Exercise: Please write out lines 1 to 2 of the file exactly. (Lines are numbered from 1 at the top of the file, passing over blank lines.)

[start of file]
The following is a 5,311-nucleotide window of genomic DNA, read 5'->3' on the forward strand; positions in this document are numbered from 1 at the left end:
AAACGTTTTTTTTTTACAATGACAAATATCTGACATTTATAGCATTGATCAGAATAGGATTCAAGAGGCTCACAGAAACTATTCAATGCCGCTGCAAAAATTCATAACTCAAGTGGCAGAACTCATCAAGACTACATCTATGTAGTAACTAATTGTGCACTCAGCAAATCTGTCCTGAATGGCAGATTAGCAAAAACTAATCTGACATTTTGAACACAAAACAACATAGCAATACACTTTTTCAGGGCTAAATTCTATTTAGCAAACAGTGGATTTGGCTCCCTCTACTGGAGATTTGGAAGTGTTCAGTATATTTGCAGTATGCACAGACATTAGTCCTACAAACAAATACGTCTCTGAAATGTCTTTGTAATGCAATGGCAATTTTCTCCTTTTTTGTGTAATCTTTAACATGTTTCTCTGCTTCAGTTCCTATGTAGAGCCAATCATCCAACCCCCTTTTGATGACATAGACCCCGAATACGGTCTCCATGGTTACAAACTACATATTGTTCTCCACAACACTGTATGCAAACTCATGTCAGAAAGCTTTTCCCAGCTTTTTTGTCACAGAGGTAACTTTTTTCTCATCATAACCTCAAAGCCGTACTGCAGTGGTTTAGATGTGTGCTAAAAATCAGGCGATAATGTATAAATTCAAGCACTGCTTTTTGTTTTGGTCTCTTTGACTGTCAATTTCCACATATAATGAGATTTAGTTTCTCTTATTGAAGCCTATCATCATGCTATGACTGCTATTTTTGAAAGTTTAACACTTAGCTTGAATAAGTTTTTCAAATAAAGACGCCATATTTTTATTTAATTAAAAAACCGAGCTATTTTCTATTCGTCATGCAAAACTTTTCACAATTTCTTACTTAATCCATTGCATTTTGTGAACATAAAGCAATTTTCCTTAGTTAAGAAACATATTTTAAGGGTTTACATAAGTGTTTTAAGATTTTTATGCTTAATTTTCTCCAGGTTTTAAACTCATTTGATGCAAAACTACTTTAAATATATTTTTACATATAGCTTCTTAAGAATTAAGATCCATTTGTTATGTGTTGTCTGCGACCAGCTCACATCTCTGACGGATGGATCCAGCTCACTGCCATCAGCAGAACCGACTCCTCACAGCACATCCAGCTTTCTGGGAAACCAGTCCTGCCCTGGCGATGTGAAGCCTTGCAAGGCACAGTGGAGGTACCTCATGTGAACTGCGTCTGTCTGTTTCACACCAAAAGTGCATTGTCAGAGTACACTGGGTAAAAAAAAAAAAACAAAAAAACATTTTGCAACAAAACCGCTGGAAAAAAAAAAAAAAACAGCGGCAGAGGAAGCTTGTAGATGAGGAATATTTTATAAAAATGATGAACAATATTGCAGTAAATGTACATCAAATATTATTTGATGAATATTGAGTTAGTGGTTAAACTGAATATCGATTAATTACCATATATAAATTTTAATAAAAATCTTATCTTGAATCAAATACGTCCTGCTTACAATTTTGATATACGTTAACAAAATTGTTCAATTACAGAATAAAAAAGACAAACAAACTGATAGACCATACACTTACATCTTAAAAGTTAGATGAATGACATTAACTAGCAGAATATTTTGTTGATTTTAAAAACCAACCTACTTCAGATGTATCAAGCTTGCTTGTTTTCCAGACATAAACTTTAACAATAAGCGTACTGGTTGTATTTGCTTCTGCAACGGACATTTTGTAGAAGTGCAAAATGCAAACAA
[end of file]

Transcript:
The following is a 5,311-nucleotide window of genomic DNA, read 5'->3' on the forward strand; positions in this document are numbered from 1 at the left end:
AAACGTTTTTTTTTTACAATGACAAATATCTGACATTTATAGCATTGATCAGAATAGGATTCAAGAGGCTCACAGAAACTATTCAATGCCGCTGCAAAAATTCATAACTCAAGTGGCAGAACTCATCAAGACTACATCTATGTAGTAACTAATTGTGCACTCAGCAAATCTGTCCTGAATGGCAGATTAGCAAAAACTAATCTGACATTTTGAACACAAAACAACATAGCAATACACTTTTTCAGGGCTAAATTCTATTTAGCAAACAGTGGATTTGGCTCCCTCTACTGGAGATTTGGAAGTGTTCAGTATATTTGCAGTATGCACAGACATTAGTCCTACAAACAAATACGTCTCTGAAATGTCTTTGTAATGCAATGGCAATTTTCTCCTTTTTTGTGTAATCTTTAACATGTTTCTCTGCTTCAGTTCCTATGTAGAGCCAATCATCCAACCCCCTTTTGATGACATAGACCCCGAATACGGTCTCCATGGTTACAAACTACATATTGTTCTCCACAACACTGTATGCAAACTCATGTCAGAAAGCTTTTCCCAGCTTTTTTGTCACAGAGGTAACTTTTTTCTCATCATAACCTCAAAGCCGTACTGCAGTGGTTTAGATGTGTGCTAAAAATCAGGCGATAATGTATAAATTCAAGCACTGCTTTTTGTTTTGGTCTCTTTGACTGTCAATTTCCACATATAATGAGATTTAGTTTCTCTTATTGAAGCCTATCATCATGCTATGACTGCTATTTTTGAAAGTTTAACACTTAGCTTGAATAAGTTTTTCAAATAAAGACGCCATATTTTTATTTAATTAAAAAACCGAGCTATTTTCTATTCGTCATGCAAAACTTTTCACAATTTCTTACTTAATCCATTGCATTTTGTGAACATAAAGCAATTTTCCTTAGTTAAGAAACATATTTTAAGGGTTTACATAAGTGTTTTAAGATTTTTATGCTTAATTTTCTCCAGGTTTTAAACTCATTTGATGCAAAACTACTTTAAATATATTTTTACATATAGCTTCTTAAGAATTAAGATCCATTTGTTATGTGTTGTCTGCGACCAGCTCACATCTCTGACGGATGGATCCAGCTCACTGCCATCAGCAGAACCGACTCCTCACAGCACATCCAGCTTTCTGGGAAACCAGTCCTGCCCTGGCGATGTGAAGCCTTGCAAGGCACAGTGGAGGTACCTCATGTGAACTGCGTCTGTCTGTTTCACACCAAAAGTGCATTGTCAGAGTACACTGGGTAAAAAAAAAAAAACAAAAAAACATTTTGCAACAAAACCGCTGGAAAAAAAAAAAAAAACAGCGGCAGAGGAAGCTTGTAGATGAGGAATATTTTATAAAAATGATGAACAATATTGCAGTAAATGTACATCAAATATTATTTGATGAATATTGAGTTAGTGGTTAAACTGAATATCGATTAATTACCATATATAAATTTTAATAAAAATCTTATCTTGAATCAAATACGTCCTGCTTACAATTTTGATATACGTTAACAAAATTGTTCAATTACAGAATAAAAAAGACAAACAAACTGATAGACCATACACTTACATCTTAAAAGTTAGATGAATGACATTAACTAGCAGAATATTTTGTTGATTTTAAAAACCAACCTACTTCAGATGTATCAAGCTTGCTTGTTTTCCAGACATAAACTTTAACAATAAGCGTACTGGTTGTATTTGCTTCTGCAACGGACATTTTGTAGAAGTGCAAAATGCAAACAA